Chamomile tea is well known to be calming and relaxing, but lemon balm, also called melissa, is helpful both for anxiety and also depression. Two other alternatives you might have in your kitchen cupboard are sage and turmeric. In each case, you can make tea using a teaspoon of the dried herb to a cup of boiling water. Brew for at least 5 minutes and strain before you drink it. You can add honey to sweeten if you like. Some of these herbs are also available in tea bags.
Turmeric is easier to drink as golden milk: stir into a cup of dairy or non-dairy milk in a small saucepan, bring to a simmer and serve. You can add ginger, honey or black pepper to this mixture. It’s very good for you, not just on the emotional front but also as an anti-inflammatory and to boost your immune system.
Essential oils for anxiety and depression
There’s a wide range of essential oils which can be used to fight off blues and angst. You can either add them to a massage blend, put a few drops in the bath or use them in an oil burner or electric diffuser.
There are professional blends such as De-Stress blend, or if you prefer to use single oils or make your own blend, you can choose from sweeter oils like bergamot, rose geranium, jasmine grandiflorum or officinale, lavender, neroli and ylang ylang or more “masculine” ones such as Virginian cedarwood, Roman chamomile, rosewood, sandalwood and turmeric.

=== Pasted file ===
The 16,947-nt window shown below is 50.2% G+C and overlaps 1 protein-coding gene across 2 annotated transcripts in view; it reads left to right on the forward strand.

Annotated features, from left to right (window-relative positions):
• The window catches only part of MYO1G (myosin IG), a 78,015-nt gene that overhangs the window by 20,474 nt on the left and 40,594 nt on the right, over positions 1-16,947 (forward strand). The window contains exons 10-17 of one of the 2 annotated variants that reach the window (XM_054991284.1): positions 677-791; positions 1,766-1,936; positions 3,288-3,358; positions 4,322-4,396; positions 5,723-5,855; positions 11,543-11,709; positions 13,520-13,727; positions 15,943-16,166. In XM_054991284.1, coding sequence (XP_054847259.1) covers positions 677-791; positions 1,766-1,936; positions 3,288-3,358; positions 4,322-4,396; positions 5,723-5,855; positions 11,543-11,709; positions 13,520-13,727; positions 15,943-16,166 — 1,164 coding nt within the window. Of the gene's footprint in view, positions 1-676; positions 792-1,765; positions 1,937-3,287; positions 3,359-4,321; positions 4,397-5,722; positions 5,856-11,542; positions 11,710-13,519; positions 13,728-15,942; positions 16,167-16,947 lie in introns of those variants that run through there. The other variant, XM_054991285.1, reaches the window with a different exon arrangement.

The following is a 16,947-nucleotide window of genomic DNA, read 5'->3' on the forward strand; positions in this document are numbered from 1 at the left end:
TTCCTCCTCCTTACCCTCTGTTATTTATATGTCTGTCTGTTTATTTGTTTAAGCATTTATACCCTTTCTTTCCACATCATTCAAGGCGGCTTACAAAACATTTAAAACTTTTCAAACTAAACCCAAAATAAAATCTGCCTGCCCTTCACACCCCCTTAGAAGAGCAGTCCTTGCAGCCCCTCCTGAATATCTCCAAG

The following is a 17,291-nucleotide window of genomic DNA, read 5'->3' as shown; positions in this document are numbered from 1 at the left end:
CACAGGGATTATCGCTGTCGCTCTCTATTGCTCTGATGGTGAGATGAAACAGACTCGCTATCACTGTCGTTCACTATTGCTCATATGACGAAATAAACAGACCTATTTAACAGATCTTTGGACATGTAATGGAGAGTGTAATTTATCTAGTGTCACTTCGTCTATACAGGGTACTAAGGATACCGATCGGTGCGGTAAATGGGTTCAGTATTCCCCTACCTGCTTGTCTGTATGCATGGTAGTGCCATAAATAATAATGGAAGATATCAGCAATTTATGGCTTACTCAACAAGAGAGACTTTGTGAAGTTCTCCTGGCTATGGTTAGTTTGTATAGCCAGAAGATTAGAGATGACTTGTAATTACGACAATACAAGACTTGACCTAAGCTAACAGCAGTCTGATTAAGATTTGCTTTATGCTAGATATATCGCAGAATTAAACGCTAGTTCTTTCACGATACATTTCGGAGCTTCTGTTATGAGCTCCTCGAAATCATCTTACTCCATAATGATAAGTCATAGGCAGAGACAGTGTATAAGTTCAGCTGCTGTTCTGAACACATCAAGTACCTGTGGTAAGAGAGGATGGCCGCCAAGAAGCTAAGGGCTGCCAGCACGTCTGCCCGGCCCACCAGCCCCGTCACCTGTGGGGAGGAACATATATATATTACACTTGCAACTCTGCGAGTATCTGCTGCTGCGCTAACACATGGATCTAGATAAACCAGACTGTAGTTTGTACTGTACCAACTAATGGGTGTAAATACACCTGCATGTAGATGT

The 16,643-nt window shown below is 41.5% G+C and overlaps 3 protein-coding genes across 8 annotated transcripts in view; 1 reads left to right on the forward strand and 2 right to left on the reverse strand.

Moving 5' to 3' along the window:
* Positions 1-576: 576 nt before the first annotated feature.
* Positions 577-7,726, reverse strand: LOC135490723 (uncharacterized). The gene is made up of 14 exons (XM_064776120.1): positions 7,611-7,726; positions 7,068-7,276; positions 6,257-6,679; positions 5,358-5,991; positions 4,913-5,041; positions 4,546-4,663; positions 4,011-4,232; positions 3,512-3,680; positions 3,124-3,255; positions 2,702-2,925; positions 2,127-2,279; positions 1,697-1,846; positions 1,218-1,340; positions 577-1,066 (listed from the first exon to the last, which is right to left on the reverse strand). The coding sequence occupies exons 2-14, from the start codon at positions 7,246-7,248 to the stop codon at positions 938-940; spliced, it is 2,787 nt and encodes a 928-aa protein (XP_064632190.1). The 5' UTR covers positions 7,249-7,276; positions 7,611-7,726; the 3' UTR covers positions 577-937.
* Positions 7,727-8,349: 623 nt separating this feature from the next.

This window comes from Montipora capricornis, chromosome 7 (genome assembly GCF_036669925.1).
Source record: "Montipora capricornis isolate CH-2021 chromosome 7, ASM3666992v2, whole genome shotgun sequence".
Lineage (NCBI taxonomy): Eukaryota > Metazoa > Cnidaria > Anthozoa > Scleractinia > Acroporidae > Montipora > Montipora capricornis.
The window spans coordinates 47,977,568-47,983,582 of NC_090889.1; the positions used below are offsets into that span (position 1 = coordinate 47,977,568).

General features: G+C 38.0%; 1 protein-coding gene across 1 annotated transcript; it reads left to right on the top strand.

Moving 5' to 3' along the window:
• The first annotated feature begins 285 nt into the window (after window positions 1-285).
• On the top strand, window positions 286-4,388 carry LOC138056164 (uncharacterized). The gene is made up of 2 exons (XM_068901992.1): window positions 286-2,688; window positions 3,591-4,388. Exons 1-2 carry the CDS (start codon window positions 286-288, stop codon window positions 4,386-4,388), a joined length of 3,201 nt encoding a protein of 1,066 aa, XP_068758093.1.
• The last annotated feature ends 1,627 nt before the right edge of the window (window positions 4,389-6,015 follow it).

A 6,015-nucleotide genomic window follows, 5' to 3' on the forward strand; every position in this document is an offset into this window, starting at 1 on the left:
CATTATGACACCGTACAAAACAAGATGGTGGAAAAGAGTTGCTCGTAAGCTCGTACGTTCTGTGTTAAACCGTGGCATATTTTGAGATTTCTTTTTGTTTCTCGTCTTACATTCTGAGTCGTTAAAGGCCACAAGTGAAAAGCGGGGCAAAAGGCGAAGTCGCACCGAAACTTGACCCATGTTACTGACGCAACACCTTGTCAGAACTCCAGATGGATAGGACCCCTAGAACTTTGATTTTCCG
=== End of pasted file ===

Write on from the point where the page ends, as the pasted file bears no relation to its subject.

Unfortunately, recent research has found that regular use of tea tree and lavender oils in boys before puberty can lead to gynecomastia (breast enlargement) and can interfere with their sexual development [source
]. The same thing can occur in adult males, but with less serious effects, since their sexual characteristics are already established. It’s therefore advisable to restrict use of the oils and products (eg. shampoo) that contain either of these oils for boys except in occasional emergency situations.
As with all essential oils, none of the oils mentioned in this post should be taken internally, even though you may see this recommended elsewhere. Essential oils are highly concentrated and can cause permanent damage if used in this way, even if you think you have diluted them. Be safe and use them as intended, in massage blends and diffusers, and keep them out of the reach of children at all times.
Exercise raises your spirits
I’ve left exercise till last for two reasons. The first one is, as anyone who has suffered from depression will tell you, getting the motivation together even just to crawl out of bed is a major undertaking when you are dealing with the ‘black dog’. The other is that some people are physically unable to exercise because of underlying health conditions that may themselves contribute to feelings of depression and anxiety.
However, if you are more at the anxiety end of this spectrum and are able, a bike ride, a run, a workout at your local gym, or whatever your preferred form of heartbeat raising activity will increase endorphins and your confidence, both of which will help to make you feel better.
Recent research also indicates that long walks where the mind is allowed to wander and take in the scenery are helpful for depression.